Jalil, the teen fighter said he was at first inspired by the rousing speeches of Abdullah Maute and his brother, Omarkhayam. But he was appalled by the bloodletting that ensued.

“I can’t forget what I saw. Every street corner there were dead bodies, Christians and Muslims,” he said.

On the night of the execution he witnesses, Jalil abandoned his post guarding a bridge and rode a motorcycle for 50 km (31 miles) to evade army checkpoints. He turned himself in to police two weeks later.

A former military intelligence officer who has tracked the Maute clan said the military under-estimated them as a “ragtag group”. But the Mautes have demonstrated a capacity to regroup and, thanks to deep pockets and the respect they command among local youth, would probably strengthen after Marawi is retaken by “filling vacancies” left by hundreds of dead fighters.

The worst-case scenario, the officer said, was if the Maute brothers survive. “Recruitment will be massive,” he said. “There are lots of students idolizing them.”

 

(Additional reporting by Tom Allard in MARAWI CITY and Neil Jerome Morales in MANILA; Editing by John Chalmers and Raju Gopalakrishnan)

 

Canadian pastor returns home after release from N. Korean prison

FILE PHOTO - South Korea-born Canadian pastor Hyeon Soo Lim stands during his trial at a North Korean court in this undated photo released by North Korea's Korean Central News Agency (KCNA) in Pyongyang, North Korea on December 16, 2015. REUTERS/KCNA/File Photo

By Jim Finkle

TORONTO (Reuters) – A Canadian pastor who was imprisoned in North Korea for more than two years has arrived home in Canada, where he was resting after being reunited with his family on Saturday, a family spokeswoman said.

Hyeon Soo Lim, formerly the senior pastor at one of Canada’s largest churches, had disappeared on a mission to North Korea in early 2015. He was sentenced to hard labor for life in December 2015 on charges of attempting to overthrow the Pyongyang regime.

North Korea’s KCNA news agency said on Wednesday that the 62-year-old Lim had been released on humanitarian grounds, suggesting his health was poor. His family later said he was not in critical condition.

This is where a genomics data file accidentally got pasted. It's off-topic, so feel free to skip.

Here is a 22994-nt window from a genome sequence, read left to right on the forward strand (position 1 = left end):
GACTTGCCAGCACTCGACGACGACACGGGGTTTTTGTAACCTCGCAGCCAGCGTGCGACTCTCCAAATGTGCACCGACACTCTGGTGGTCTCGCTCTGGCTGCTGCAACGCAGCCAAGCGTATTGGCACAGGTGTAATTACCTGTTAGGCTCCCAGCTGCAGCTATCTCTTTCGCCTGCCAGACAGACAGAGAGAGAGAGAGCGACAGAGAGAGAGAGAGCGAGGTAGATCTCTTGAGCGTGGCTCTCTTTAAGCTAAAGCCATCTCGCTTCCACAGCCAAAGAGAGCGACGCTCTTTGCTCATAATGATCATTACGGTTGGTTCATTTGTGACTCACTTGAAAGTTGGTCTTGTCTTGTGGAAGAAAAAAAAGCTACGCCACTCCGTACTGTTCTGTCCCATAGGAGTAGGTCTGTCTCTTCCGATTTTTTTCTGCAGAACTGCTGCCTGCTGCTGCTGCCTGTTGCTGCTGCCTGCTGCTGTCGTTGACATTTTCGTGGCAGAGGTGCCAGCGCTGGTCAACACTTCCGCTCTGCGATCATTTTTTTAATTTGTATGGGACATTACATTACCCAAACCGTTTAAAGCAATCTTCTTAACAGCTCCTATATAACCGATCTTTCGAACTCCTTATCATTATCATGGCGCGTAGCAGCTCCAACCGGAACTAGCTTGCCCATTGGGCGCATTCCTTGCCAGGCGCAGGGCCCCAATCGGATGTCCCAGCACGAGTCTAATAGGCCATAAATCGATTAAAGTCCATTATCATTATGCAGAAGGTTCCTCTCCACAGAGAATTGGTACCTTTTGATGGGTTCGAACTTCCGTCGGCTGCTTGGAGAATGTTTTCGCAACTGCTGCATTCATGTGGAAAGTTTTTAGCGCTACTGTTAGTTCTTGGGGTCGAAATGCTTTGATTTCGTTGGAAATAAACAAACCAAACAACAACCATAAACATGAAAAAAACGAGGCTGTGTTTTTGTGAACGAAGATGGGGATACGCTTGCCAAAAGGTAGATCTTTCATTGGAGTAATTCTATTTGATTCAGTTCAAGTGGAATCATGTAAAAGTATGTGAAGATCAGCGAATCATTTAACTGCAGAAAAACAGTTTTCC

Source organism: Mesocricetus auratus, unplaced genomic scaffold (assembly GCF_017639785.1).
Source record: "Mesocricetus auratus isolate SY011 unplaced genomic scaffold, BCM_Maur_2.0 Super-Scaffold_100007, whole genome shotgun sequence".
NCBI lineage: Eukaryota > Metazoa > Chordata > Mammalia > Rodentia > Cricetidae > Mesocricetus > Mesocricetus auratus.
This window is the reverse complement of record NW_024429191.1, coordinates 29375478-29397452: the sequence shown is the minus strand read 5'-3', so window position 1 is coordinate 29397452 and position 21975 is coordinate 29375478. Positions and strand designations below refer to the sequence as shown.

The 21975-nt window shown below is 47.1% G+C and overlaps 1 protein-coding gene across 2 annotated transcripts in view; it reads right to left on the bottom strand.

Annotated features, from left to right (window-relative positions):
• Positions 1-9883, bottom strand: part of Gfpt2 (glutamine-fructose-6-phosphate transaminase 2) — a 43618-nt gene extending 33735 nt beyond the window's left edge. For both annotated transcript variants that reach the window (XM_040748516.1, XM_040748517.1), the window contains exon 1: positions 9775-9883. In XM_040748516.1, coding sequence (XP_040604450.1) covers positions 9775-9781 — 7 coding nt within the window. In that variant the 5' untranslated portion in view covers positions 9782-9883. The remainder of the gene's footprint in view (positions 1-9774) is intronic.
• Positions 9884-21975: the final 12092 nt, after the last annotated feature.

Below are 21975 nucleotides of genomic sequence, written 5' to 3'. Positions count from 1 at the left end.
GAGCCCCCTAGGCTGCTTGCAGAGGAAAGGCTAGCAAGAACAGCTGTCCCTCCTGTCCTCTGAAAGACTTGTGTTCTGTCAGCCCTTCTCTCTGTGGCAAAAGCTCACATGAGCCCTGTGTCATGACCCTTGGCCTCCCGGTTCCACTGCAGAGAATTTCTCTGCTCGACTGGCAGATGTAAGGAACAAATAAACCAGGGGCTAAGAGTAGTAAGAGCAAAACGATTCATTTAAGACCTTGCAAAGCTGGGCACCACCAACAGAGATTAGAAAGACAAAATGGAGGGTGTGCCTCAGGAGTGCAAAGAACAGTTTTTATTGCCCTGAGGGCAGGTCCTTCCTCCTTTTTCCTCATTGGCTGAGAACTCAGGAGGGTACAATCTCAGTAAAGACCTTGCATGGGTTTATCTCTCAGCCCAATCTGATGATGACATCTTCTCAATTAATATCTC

Lim’s release comes amid heightened tensions between Washington and Pyongyang, though authorities have not said there is any connection between his release and efforts to defuse the standoff over North Korea’s nuclear program.

Family members will hold a Saturday afternoon press conference at his church, Light Presbyterian Church in the Toronto suburb of Mississauga, said spokeswoman Lisa Pak.

It was not clear if Pastor Lim would appear at the press conference, according to Pak, who said he would attend Sunday services at his church.

The Canadian government issued a statement on Saturday, saying it joined Lim’s family and congregation in celebrating his homecoming.

“Canada has been actively engaged on Mr. Lim’s case at all levels, and we will continue to support him and his family now that he has returned,” the statement said.

Lim’s family in June urged the Canadian government to bolster efforts to seek Lim’s release, following the death of Otto Warmbier, an American student who died days after being released from a North Korean prison in a coma.

Footage from Japan’s ANN television showed Lim walking on a tarmac next to Canada’s national security adviser, Daniel Jean, at the Yokota Air Base on the outskirts of Tokyo, in a stop en route to his home.

(Reporting by Jim Finkle in Toronto; Editing by Chizu Nomiyama and Mary Milliken)

Nigeria church shooting kills 11

Nigeria church shooting kills 11

ABUJA (Reuters) – Gunmen killed 11 people and wounded 18 others in a church in southeastern Nigeria on Sunday in an attack arising from a feud between members of the local community, officials said.

However, police believe that a man the gunmen were hunting for was not present in the church and so escaped the attack.

The attackers struck the church in Ozubulu early in the morning, said Garba Umar, head of police in Anambra state.

They were believed to have been trying to kill a local man, who was not identified by the authorities.